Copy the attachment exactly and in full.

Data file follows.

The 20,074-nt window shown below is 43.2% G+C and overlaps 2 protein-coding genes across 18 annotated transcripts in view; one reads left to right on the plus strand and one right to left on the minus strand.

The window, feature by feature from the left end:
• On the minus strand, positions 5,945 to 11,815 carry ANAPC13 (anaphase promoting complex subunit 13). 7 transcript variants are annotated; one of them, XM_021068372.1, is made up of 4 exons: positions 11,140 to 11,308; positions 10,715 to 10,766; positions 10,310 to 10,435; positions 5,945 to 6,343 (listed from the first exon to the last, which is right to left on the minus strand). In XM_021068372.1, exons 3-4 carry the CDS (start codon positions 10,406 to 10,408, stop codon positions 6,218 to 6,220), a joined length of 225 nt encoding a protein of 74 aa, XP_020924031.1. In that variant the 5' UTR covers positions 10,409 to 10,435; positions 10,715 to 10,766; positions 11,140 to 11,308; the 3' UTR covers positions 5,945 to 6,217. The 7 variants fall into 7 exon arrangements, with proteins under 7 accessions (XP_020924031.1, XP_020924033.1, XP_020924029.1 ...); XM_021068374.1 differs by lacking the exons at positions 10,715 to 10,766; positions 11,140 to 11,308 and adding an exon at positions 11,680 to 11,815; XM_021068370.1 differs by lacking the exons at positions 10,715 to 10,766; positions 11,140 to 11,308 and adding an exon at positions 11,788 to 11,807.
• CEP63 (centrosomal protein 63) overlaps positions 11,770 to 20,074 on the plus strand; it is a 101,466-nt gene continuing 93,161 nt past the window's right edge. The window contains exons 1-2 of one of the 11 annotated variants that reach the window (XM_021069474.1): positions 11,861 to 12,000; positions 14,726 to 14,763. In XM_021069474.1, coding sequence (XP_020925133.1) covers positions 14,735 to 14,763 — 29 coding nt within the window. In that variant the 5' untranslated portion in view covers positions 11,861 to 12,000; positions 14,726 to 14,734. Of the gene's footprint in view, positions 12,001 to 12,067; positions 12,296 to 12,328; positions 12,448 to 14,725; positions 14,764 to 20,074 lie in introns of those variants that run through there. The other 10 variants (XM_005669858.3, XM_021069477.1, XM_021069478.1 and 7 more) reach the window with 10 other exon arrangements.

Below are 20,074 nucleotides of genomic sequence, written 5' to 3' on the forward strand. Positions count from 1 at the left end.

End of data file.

The 20,074-nt window shown below is 43.2% G+C and overlaps 2 protein-coding genes across 18 annotated transcripts in view; one reads left to right on the plus strand and one right to left on the minus strand.

The window, feature by feature from the left end:
• On the minus strand, positions 5,945 to 11,815 carry ANAPC13 (anaphase promoting complex subunit 13). 7 transcript variants are annotated; one of them, XM_021068372.1, is made up of 4 exons: positions 11,140 to 11,308; positions 10,715 to 10,766; positions 10,310 to 10,435; positions 5,945 to 6,343 (listed from the first exon to the last, which is right to left on the minus strand). In XM_021068372.1, exons 3-4 carry the CDS (start codon positions 10,406 to 10,408, stop codon positions 6,218 to 6,220), a joined length of 225 nt encoding a protein of 74 aa, XP_020924031.1. In that variant the 5' UTR covers positions 10,409 to 10,435; positions 10,715 to 10,766; positions 11,140 to 11,308; the 3' UTR covers positions 5,945 to 6,217. The 7 variants fall into 7 exon arrangements, with proteins under 7 accessions (XP_020924031.1, XP_020924033.1, XP_020924029.1 ...); XM_021068374.1 differs by lacking the exons at positions 10,715 to 10,766; positions 11,140 to 11,308 and adding an exon at positions 11,680 to 11,815; XM_021068370.1 differs by lacking the exons at positions 10,715 to 10,766; positions 11,140 to 11,308 and adding an exon at positions 11,788 to 11,807.
• CEP63 (centrosomal protein 63) overlaps positions 11,770 to 20,074 on the plus strand; it is a 101,466-nt gene continuing 93,161 nt past the window's right edge. The window contains exons 1-2 of one of the 11 annotated variants that reach the window (XM_021069474.1): positions 11,861 to 12,000; positions 14,726 to 14,763. In XM_021069474.1, coding sequence (XP_020925133.1) covers positions 14,735 to 14,763 — 29 coding nt within the window. In that variant the 5' untranslated portion in view covers positions 11,861 to 12,000; positions 14,726 to 14,734. Of the gene's footprint in view, positions 12,001 to 12,067; positions 12,296 to 12,328; positions 12,448 to 14,725; positions 14,764 to 20,074 lie in introns of those variants that run through there. The other 10 variants (XM_005669858.3, XM_021069477.1, XM_021069478.1 and 7 more) reach the window with 10 other exon arrangements.

Below are 20,074 nucleotides of genomic sequence, written 5' to 3' on the forward strand. Positions count from 1 at the left end.